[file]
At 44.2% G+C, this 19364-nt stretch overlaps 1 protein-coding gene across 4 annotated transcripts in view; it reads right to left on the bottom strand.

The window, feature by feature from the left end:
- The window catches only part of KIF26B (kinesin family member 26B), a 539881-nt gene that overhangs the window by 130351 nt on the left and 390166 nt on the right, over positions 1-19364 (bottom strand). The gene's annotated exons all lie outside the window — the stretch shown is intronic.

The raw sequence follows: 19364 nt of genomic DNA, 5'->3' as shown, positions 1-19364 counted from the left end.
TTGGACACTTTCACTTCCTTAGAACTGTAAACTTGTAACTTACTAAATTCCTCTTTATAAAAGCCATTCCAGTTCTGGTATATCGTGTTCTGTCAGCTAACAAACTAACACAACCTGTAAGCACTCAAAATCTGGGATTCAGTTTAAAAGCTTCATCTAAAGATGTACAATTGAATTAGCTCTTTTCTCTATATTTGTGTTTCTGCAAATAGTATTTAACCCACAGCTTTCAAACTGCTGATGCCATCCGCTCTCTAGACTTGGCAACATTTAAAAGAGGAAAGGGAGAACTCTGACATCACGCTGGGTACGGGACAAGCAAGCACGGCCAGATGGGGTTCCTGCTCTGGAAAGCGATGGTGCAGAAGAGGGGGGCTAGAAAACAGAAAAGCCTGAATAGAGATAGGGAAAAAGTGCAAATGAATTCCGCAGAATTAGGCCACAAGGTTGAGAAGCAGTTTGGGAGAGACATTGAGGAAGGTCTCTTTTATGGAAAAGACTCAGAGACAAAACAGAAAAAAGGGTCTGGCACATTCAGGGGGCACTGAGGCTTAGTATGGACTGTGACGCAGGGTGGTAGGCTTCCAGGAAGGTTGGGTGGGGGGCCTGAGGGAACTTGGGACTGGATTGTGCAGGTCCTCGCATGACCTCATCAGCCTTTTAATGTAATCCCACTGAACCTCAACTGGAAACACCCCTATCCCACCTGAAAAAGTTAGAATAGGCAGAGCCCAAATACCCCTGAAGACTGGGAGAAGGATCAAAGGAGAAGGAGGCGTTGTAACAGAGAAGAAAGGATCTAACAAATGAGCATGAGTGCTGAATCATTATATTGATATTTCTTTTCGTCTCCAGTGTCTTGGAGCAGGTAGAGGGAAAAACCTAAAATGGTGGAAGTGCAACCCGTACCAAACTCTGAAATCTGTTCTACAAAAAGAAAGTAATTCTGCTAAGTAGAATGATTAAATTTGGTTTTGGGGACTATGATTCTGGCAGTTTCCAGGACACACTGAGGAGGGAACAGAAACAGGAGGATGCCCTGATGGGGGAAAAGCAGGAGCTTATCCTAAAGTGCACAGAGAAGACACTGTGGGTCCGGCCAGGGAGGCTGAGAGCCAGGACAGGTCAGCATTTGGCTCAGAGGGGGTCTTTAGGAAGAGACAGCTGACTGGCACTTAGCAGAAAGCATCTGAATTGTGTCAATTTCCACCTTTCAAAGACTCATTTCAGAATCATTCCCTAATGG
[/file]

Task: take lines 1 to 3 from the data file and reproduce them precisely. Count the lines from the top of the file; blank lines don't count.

At 44.2% G+C, this 19364-nt stretch overlaps 1 protein-coding gene across 4 annotated transcripts in view; it reads right to left on the bottom strand.

The window, feature by feature from the left end:
- The window catches only part of KIF26B (kinesin family member 26B), a 539881-nt gene that overhangs the window by 130351 nt on the left and 390166 nt on the right, over positions 1-19364 (bottom strand). The gene's annotated exons all lie outside the window — the stretch shown is intronic.